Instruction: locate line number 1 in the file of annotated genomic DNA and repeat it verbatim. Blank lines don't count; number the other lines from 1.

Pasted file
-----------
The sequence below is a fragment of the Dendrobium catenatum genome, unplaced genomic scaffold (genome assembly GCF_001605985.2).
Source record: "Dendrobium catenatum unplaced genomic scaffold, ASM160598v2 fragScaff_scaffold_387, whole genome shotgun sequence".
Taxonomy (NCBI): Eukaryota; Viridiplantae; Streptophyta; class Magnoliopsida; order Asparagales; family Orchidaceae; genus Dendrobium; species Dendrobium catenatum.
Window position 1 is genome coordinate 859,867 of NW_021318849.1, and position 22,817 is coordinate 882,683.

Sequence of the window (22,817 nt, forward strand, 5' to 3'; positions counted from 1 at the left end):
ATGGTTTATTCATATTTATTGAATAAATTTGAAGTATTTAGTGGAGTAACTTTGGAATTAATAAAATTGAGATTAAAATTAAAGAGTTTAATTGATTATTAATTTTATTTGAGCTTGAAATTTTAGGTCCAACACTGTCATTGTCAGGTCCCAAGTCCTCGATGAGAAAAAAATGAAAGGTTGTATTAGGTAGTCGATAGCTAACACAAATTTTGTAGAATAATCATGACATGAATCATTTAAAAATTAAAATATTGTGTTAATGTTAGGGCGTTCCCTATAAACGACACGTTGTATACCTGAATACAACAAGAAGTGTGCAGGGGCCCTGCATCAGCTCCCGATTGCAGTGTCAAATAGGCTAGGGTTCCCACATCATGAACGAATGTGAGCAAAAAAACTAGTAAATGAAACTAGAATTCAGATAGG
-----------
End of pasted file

The sequence below is a fragment of the Dendrobium catenatum genome, unplaced genomic scaffold (genome assembly GCF_001605985.2).